Posted by on Apr 18, 2018 in Blog | 0 comments

Alternation is a natural rhythm that is woven into the fabric of life on this planet.  We go back and forth between day and night and the seasons of the year.  By tuning into and aligning ourselves with alternation, we can come into deeper harmony with life.  When alternation is not naturally present, by consciously creating it, we bring our lives into greater balance and open ourselves to accelerated healing. 

In every moment, we alternate between breathing in and breathing out.  Bringing our attention to this alternation has an instantaneous, powerful impact.  Every time the breathe goes out, we can experience a deep release, allowing the breath to carry with it tensions and stagnant energy.  When the breath comes in, we can consciously and gratefully receive fresh energy and inspiration.

Another fundamental alternation is between productive activities and breaks to rest and recharge.  Particularly when we believe that we don’t have enough time to do everything we think we need to do it’s easy to go into an overdrive, rushing and pushing ourselves through the day.  The simplest way to break out of this stressful mode is to create brief, frequent gaps, when we pause to take a few relaxed breaths, stretch, or walk around the block. When we alternate between doing and nondoing, the doing becomes more joyful and effortless.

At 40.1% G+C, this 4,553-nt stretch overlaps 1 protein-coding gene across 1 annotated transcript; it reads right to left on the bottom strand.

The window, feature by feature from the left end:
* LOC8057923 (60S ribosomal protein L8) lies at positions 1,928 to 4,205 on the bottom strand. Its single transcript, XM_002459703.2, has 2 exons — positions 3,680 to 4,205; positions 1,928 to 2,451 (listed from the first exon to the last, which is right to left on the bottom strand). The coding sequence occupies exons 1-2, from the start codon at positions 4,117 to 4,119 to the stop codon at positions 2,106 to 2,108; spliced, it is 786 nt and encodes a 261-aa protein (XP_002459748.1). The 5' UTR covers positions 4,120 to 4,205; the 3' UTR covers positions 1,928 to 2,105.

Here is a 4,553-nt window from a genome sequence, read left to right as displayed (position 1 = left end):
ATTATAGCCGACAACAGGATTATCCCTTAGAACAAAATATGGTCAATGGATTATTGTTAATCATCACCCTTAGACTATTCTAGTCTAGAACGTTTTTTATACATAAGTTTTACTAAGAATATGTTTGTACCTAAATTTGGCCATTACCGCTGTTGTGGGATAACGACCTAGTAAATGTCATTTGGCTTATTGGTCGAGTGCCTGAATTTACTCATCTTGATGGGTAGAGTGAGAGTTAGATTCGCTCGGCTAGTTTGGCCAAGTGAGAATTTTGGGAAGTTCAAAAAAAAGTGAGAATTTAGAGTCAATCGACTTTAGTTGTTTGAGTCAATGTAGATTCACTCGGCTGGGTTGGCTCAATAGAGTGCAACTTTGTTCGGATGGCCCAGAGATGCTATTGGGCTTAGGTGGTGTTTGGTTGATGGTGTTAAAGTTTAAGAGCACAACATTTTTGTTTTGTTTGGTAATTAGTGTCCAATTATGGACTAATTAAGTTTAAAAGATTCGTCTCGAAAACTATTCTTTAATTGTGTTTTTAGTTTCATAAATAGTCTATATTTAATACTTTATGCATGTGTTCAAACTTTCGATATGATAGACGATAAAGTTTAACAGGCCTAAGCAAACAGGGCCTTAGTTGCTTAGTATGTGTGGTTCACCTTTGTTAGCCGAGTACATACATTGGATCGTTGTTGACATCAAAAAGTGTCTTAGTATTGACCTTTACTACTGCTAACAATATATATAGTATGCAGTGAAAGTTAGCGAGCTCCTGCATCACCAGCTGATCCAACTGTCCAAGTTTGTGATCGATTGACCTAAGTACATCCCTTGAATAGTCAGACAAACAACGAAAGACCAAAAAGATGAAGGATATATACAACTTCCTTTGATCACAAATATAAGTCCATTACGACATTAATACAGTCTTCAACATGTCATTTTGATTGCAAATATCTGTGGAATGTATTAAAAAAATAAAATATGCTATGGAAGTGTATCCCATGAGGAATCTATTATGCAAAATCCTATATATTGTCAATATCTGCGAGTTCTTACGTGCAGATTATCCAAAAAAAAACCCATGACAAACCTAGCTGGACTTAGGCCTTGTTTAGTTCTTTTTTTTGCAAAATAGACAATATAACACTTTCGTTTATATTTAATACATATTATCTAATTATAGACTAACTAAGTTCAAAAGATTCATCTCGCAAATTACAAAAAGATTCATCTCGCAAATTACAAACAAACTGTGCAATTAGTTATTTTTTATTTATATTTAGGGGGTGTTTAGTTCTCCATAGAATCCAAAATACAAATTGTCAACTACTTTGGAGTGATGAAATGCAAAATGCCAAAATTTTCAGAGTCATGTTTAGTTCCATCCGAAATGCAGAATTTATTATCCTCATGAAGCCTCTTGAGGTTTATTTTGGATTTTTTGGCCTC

If our lives are very busy, it is helpful to create longer gaps for personal restoration and renewal. The traditional practice of taking a Sabbath day once a week is an excellent one. Scheduling time regularly for vacations and retreats is also a wise practice. A well-planned retreat, which includes time to relax and rest fully, to connect deeply with Self/God, and to examine your life from a fresh, clear perspective can be transformative. Getting away from your daily life and vacationing in a place you love can also be deeply renewing.

In intimate relationships, alternation between time together and time apart can be very healthy.  Spending quality time alone is often renewing and strengthening.  The partners can let go of identifying themselves as part of a “we” and reconnect deeply with the core of who they are.  The time apart can also be a great opportunity to break patterns of neediness and co-dependency.  When the partners come back together, they have the opportunity to create new, healthier ways of interacting.

I invite you to have fun exploring ways to use alternation to bring more balance, health, and freedom into your life.  A great place to start is by paying more attention to the natural alternation of your breath.  Notice how this impacts the quality of your experience.  Then, as life presents you with various challenges, be creative in finding ways to use alternation to meet those challenges effectively.

If you resonate with the concept of alternation, you might enjoy reading my book,  How Alternation Can Change Your Life.